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How the Cascade Heights 'Revolution' Transformed Atlanta

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[Contemporary architecture of a residence formerly owned by the Paschal Family near Cascade Heights. Photo courtesy Garfield Peart.]
[Contemporary architecture of a residence formerly owned by the Paschal Family near Cascade Heights. Photo courtesy Garfield Peart.]


Editor's note: Today, Atlanta architect Garfield Peart (MBA, AIA, NOMA, LEED Green Assoc.) continues a three-part series for Curbed about the Cascade area of southwest Atlanta, tracing its current status as a hub for dignitaries, its controversial history and plans for future enhancements.

Over the years, there have been many articles written about the southwest Atlanta neighborhood of Cascade Heights as being the epicenter of Atlanta's black elite and power. Cascade Heights is the home of notable Atlanta residents like former Atlanta mayor Shirley Franklin, baseball legend Hank Aaron and former UN Ambassador Andrew Young. However, the importance of this southwest Atlanta neighborhood goes much deeper and actually starts back in the 1920s with the design of two parks by prominent Atlanta landscaper, William L. Monroe, Sr.

At the time, the City of Atlanta and Fulton County were poised for expansion into unincorporated areas to the north and south. Monroe, a special consultant for Fulton County, designed both Chastain Park and Charles R. Adams Park with golf courses to spur the development of both neighborhoods as upscale white suburbia.

Around 1924, a 200-acre portion of the new Adams Park neighborhood was demolished and rebuilt by Weyman & Conley Company as the Cascade Heights subdivision. After the dedication of Adams Park in 1940, the Adams Park and Chastain Park neighborhoods were annexed and later became part of the City of Atlanta in 1952. Today, the original rich contemporary residential architecture style is still preserved in both Cascade Heights and the north side neighborhood of Morningside, which were built during the same time period.

By the 1960s the neighborhood was poised for a different kind of expansion; one that would change the facade of Southwest Atlanta forever.

Google Cascade Heights and you are soon introduced to the Peyton Wall of 1962 erected by Atlanta Mayor Ivan Allen on the corner of Peyton and Harlan Roads to keep blacks out of the mostly white Peyton Forest neighborhood. Dubbed "Atlanta's Berlin Wall", the action quickly became a flashpoint for the high racial tensions in the city and ignited a national firestorm of protests.

The Peyton Wall affair all started with one bold move by a young surgeon named Dr. Clinton Warner — a D-Day veteran and founding member of the Morehouse College School of Medicine — who bought a 3,000-square-foot home for $65,000 on 21 acres of land on Fielding Lane, an area that would later become part of Cascade Heights.

In a recent interview with his second wife of more than 44 years, Sally Warner stated that he simply needed a place to live, saw this property, could afford it and bought it. Dr. Warner, a civil rights activist in his own right, who would often downplay his role in the incident, in a candid interview with Southwest Atlanta Magazine in 2004 stated, "Although I was working and trying to make a living, I did make it my duty to step up and try to stop segregation and racism every chance I got."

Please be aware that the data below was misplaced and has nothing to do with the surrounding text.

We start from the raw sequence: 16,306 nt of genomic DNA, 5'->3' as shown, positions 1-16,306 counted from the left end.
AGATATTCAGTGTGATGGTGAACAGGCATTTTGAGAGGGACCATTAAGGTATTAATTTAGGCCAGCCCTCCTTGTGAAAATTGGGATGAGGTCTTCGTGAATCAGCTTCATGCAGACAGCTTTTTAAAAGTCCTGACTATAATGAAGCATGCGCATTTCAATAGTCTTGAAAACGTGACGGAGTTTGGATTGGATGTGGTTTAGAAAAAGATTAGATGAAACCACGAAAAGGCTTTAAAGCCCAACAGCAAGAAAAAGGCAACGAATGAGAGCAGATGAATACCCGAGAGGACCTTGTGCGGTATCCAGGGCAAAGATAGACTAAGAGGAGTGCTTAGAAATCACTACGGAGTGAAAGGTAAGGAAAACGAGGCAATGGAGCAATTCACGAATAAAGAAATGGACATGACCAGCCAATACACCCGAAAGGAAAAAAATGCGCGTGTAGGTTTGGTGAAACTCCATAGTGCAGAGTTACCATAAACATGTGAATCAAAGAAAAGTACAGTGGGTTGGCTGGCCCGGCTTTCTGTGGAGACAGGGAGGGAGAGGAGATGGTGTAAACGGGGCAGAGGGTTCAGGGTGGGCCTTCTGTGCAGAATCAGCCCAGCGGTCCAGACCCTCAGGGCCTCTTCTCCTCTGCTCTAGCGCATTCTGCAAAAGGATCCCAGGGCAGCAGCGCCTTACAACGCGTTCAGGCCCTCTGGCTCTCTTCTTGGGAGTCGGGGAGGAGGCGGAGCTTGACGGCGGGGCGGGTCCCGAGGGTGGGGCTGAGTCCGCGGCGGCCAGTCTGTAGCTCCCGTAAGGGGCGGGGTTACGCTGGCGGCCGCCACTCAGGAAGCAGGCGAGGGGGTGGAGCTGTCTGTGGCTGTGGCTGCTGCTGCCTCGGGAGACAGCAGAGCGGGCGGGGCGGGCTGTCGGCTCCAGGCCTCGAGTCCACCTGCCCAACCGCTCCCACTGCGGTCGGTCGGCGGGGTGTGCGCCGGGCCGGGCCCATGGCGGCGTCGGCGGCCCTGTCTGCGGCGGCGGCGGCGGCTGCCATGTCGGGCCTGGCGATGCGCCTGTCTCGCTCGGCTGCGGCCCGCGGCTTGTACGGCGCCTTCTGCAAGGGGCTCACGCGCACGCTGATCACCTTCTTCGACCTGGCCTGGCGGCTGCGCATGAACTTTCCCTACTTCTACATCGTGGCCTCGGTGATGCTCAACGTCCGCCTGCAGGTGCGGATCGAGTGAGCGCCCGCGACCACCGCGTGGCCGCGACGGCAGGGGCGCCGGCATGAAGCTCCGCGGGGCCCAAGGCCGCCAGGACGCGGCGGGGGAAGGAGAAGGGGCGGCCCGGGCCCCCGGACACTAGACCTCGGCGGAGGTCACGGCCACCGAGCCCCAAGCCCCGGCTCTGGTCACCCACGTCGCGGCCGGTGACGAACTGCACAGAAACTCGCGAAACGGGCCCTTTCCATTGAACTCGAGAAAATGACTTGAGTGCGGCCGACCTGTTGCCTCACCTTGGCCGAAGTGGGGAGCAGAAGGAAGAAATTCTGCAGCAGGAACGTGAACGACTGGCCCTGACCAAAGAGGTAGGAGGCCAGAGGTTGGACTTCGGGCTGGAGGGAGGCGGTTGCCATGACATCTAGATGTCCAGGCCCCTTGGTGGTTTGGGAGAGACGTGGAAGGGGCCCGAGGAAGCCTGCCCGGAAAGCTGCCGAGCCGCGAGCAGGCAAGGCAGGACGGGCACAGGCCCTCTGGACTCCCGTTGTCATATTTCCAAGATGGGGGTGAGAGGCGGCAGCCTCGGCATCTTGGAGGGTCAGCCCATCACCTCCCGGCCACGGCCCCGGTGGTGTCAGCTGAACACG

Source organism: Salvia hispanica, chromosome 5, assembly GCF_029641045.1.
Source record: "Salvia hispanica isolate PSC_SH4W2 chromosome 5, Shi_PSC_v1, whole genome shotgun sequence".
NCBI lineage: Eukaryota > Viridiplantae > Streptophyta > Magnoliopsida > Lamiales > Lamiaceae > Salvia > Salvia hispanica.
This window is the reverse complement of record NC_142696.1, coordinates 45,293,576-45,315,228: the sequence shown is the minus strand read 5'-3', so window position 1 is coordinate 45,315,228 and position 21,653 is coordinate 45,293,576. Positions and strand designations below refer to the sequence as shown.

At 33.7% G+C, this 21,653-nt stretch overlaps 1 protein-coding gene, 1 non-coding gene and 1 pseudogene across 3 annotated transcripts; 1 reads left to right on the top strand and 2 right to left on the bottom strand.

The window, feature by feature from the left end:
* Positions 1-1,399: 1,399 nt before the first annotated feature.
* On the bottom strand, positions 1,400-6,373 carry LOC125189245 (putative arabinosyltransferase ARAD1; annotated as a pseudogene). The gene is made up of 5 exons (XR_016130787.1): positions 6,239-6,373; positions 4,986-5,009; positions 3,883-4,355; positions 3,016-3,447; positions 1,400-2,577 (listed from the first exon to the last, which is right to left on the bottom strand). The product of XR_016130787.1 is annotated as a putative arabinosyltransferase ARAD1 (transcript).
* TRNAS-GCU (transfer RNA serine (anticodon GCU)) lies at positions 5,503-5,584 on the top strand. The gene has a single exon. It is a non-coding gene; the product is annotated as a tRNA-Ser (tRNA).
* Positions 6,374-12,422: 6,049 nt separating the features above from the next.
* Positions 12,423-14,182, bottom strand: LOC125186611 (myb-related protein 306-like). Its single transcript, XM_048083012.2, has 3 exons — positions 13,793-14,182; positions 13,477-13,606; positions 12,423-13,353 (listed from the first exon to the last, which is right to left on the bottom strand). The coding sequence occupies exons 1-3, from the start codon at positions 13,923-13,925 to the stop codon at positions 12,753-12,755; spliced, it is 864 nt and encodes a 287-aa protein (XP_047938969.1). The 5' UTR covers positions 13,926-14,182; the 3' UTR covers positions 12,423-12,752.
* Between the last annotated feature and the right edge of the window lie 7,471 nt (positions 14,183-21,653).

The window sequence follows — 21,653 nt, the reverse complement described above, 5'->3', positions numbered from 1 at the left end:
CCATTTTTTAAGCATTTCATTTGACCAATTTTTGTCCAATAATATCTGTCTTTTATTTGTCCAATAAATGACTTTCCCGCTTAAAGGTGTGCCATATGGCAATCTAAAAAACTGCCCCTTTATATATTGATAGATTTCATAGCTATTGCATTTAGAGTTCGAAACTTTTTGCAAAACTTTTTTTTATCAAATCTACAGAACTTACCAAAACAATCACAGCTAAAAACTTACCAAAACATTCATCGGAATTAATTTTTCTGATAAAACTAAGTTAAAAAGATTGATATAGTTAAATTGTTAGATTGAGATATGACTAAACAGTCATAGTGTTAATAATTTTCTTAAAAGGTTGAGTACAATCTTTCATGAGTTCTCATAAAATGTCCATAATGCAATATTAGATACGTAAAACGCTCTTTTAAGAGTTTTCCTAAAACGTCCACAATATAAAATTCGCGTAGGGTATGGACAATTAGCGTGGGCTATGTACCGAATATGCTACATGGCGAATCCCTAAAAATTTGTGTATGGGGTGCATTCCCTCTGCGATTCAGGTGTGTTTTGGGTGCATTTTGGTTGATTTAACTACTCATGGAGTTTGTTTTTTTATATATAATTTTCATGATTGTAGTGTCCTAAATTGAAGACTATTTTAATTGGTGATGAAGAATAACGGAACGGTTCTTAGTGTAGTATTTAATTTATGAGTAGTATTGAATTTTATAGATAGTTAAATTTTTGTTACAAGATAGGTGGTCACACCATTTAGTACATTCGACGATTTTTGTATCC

The barricade stood for 72 days before a court ordered it removed; but it left an indelible mark on race relations and transformed the city forever.

First, it significantly eased the traditional planning and zoning practices of creating racial boundaries and buffers for blacks during that time, as highlighted in a book by Christopher Silver, John V. Moeser on black communities in the urban south 1940 to 1968. Second, the incident became a national poster child of 1960s white-flight, which ushered in the "colorizing" of many neighborhoods throughout the city and especially Southwest Atlanta.

Over the course of the 1960s and 1970s, over 160,000 whites fled Atlanta for a more segregated suburbia, opening up greater opportunities for middle-class blacks to move in and upgrade their quality of life.

In 2012 the city celebrated the legacy of Cascade Heights with the Chi Wara Sundial Lantern public art installation in the Cascade Heights Commercial District. Designed by nationally renowned artist Ayokunle Odeleye, the art highlights 12 notable community leaders from Cascade Heights, including Benjamin E. Mays, longtime Morehouse President; Minister C.T. Vivian, civil rights activist; C.A. Scott, founder of Atlanta Daily World; and Dr. Clinton Warner. According to the Saporta Report, the art is inspired by the Chi Wara West African headdress used to pass knowledge from the elders to the younger generation. It's an apt interpretation for the historic home of Atlanta's black leaders that is ready to inspire yet another generation.

Artist Gil Scott-Heron's controversial song and poem, "The Revolution Will Not Be Televised," represented a transformation that first took place in the mind and helped force America to "get on the right page." From its signature landscape and architecture of the 1920s and 1950s, to stemming the tide of segregationist planning practices, to symbolizing a force for the upward mobility of the black middle class, to historic civic leaders, to the power of its current residents, Cascade Heights continues to be a transformative force which also helps keep the City of Atlanta on the "right page."

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Peart is the president of Syntony Design Collaborative and the National Organization of Minority Architects (NOMA) and a co-founding member of nonprofit The Atlanta Center for Creative Inquiry, Inc. He writes:

· Architect: Will the Real Cascade Heights Please Stand Up? [Curbed]